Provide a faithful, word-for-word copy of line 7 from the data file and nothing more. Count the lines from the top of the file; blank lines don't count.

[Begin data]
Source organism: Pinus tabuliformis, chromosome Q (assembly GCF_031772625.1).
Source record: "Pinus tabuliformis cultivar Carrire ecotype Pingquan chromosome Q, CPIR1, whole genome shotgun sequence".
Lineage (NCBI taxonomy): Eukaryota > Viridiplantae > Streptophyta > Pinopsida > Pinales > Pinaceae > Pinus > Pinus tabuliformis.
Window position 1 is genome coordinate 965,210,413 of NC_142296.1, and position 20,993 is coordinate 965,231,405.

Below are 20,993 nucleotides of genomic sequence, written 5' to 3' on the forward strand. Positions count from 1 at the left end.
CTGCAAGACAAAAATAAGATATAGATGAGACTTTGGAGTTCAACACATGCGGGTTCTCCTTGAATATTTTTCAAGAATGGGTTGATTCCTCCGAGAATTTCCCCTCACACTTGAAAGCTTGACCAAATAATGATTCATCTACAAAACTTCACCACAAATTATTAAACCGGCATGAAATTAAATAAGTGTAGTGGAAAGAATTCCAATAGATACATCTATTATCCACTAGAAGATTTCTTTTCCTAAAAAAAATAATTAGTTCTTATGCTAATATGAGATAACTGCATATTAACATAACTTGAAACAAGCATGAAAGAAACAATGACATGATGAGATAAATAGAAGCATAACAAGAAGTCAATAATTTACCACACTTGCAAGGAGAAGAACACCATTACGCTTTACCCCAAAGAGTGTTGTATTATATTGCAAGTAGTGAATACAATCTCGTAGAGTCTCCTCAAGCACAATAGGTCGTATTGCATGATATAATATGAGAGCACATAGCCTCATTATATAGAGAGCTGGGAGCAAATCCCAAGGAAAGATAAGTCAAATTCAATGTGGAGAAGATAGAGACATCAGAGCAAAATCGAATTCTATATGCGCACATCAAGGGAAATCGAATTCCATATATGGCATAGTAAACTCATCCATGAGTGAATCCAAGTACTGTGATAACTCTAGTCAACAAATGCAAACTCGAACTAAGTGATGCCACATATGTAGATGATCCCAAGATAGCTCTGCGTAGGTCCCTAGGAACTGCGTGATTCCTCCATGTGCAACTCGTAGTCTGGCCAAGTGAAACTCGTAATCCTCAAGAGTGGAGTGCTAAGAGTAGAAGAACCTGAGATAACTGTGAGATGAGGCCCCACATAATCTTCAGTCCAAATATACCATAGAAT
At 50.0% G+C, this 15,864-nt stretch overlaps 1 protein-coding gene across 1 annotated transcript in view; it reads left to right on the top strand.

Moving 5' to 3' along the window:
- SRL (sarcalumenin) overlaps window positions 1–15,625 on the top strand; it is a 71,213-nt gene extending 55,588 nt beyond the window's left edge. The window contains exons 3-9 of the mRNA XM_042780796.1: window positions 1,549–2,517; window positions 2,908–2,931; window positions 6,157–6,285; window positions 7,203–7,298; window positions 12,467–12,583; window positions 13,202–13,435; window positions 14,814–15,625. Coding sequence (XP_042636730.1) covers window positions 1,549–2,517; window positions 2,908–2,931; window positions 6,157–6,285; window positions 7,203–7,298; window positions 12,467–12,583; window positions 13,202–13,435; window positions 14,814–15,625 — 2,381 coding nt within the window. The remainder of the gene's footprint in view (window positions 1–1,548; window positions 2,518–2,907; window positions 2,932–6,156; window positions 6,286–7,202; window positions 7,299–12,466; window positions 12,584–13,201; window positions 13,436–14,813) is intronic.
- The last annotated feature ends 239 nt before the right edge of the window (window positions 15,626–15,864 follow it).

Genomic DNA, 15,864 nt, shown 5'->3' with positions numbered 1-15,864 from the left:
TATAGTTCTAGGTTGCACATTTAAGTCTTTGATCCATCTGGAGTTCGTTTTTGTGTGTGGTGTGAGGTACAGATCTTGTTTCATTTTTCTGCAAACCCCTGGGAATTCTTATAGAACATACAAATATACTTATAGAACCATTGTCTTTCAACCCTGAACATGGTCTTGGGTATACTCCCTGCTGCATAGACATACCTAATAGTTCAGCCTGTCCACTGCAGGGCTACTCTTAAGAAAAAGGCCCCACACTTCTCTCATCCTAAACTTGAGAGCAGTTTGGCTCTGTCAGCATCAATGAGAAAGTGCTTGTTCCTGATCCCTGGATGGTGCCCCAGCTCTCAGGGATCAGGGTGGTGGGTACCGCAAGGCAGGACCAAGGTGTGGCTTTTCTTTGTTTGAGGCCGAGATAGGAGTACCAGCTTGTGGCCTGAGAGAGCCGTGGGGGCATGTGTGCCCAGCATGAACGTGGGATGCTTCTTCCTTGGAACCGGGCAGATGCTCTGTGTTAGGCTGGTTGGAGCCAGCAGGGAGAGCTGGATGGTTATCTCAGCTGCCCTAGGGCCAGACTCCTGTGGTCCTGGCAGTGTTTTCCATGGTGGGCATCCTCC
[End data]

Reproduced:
At 50.0% G+C, this 15,864-nt stretch overlaps 1 protein-coding gene across 1 annotated transcript in view; it reads left to right on the top strand.